Israel’s COVID-19 Response Continues to Ignore Palestinians
March 23 2022

At the beginning of 2022, the Israeli state became the first in the world to launch a fourth round of COVID-19 vaccines. While initially being offered only to the immuno-compromised, those aged over 60, and healthcare workers, the scheme may eventually be rolled out to all those who hold Israeli citizenship.

Much Western reporting of this story reflects a widespread narrative in the Global North that Israel has been “leading” in its epidemiological response to the pandemic. This discourse emphasizes that the Israeli government started its vaccination rollout earlier than most high-income countries, moving to its third-vaccination campaign in summer 2021. This campaign, however, has been limited to Israeli citizens, including settlers living illegally in the West Bank. Fixation on the speed of Israel’s rollout obscures the abandonment of around 5 million occupied Palestinians living in the West Bank and Gaza.

Under international law, Israel is responsible for public health provision in the territories it occupies. According to the Fourth Geneva Convention, this includes providing “prophylactic and preventive measures necessary to combat the spread of contagious diseases and epidemics”. Human Rights Watch and Amnesty International, alongside many Palestinian, Israeli and international human rights organizations, have all called on the Israeli authorities to fulfil their legal obligations in providing vaccines to the Palestinian population. Yet successive Israeli governments – led by Benjamin Netanyahu until June 2021 and Naftali Bennett thereafter – have denied responsibility for vaccinating Palestinians, contending that the terms of the Oslo Accords place the obligation with the Palestinian Health Ministry. In fact, the United Nations has stated explicitly that international law supersedes Oslo and that Israel remains responsible.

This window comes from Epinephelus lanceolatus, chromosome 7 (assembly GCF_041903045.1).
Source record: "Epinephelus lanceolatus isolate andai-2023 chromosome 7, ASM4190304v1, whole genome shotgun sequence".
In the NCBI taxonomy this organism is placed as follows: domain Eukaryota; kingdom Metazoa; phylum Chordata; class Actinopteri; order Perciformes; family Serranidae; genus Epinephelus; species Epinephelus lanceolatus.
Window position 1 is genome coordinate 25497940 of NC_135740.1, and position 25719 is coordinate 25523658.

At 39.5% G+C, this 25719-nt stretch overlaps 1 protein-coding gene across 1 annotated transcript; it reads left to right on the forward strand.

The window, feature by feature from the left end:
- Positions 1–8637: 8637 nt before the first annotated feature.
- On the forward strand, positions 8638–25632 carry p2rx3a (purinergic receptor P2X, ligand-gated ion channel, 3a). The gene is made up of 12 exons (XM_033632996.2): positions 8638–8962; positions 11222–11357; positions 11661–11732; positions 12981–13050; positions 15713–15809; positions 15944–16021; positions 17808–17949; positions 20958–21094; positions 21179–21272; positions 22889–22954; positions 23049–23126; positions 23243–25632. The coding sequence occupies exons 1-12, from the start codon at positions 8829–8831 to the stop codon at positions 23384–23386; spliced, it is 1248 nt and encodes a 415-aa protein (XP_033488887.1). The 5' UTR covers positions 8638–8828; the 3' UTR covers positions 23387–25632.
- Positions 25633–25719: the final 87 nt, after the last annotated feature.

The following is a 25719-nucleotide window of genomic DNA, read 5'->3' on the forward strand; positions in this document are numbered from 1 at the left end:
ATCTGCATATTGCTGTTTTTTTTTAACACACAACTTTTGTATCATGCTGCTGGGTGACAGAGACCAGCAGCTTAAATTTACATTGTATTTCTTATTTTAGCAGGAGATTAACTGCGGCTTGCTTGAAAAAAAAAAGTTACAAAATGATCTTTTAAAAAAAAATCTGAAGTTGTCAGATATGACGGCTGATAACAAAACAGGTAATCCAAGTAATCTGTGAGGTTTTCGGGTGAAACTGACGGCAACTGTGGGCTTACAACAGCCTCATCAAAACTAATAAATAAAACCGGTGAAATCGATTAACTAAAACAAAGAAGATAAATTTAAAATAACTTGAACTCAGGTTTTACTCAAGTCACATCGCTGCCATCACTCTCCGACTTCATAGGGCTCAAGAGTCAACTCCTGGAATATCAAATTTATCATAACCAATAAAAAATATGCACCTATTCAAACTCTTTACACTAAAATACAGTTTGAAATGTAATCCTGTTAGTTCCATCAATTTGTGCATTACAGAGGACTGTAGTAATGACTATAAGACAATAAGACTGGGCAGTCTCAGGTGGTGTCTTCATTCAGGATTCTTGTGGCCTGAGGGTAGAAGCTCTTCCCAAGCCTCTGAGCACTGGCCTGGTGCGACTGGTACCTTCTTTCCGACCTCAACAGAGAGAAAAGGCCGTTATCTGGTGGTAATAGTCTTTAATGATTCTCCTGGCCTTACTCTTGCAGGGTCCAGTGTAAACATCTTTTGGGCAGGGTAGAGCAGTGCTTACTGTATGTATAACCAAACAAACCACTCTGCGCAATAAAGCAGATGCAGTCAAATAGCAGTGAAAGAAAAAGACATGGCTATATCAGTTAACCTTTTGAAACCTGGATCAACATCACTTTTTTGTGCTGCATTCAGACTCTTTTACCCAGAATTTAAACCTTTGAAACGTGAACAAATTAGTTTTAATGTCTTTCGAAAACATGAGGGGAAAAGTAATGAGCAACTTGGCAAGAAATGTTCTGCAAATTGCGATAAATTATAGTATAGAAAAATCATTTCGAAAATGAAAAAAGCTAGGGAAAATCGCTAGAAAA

In an interview with the BBC in early 2021, then Israeli health minister Yuli Edelstein denied this. In a soundbite later shared widely on social media, he remarked that if Israel is responsible for vaccinating Palestinians, then the Palestinian health minister should “take care of the dolphins in the Mediterranean.” He argued that citizens of Israel should be prioritized as taxpayers – ignoring the day labor of many West Bank Palestinians, and overlooking complaints from Palestinian citizens of Israel, including Knesset member Ayman Odeh, that they have been neglected within the vaccine campaign.

Since Edelstein left the Health Ministry in June 2021, the Israeli government’s provision of vaccines for Palestinians has remained sporadic at best and non-existent at worst. Reports of a breakthrough vaccine-sharing deal proved premature when it emerged that the stock supplied to the Palestinian Authority was due to expire the same month it arrived. While the Palestinian vaccination campaign eventually got underway in the summer of 2021, it lagged significantly behind. By the end of the year – when 70% of Israeli citizens had been double-jabbed and 45% triple-jabbedless than half of Palestinians in the West Bank and Gaza had received just their first dose; less than a third had received their second.

Israel’s denial of vaccine equality for Palestinians has exacerbated its medical apartheid. As a result, the pandemic has continued to rage in both the West Bank and Gaza, where the local healthcare systems were already seriously weakened by factors including long-term military occupation, structural impoverishment, limited mobility, and, in the case of Gaza, a blockade now in its 15th year, and a bombing campaign that destroyed Palestinian hospitals and killed Palestinian medics.

Unfortunately, the twin trends of epidemiological efficiency for Israeli citizens and abandonment of the Palestinians look set to continue with the state’s 4th round of vaccinations. With the omicron infection rate now surging in both the West Bank and Gaza, it is likely that Palestinians are set for more suffering from the pandemic in the coming weeks.

About The Author: 

Anne Irfan is a historian of the modern Middle East, specializing in Palestinian refugee history. She is Lecturer in Interdisciplinary Race, Gender and Postcolonial Studies at University College London. Her work can be found in the Journal of Refugee Studies, Journal of Palestine Studies, Forced Migration Review, and Jerusalem Quarterly. Her book, Refuge and Resistance: Palestinian refugees and the UN regime, 1948-82, will be released with Columbia University Press. 

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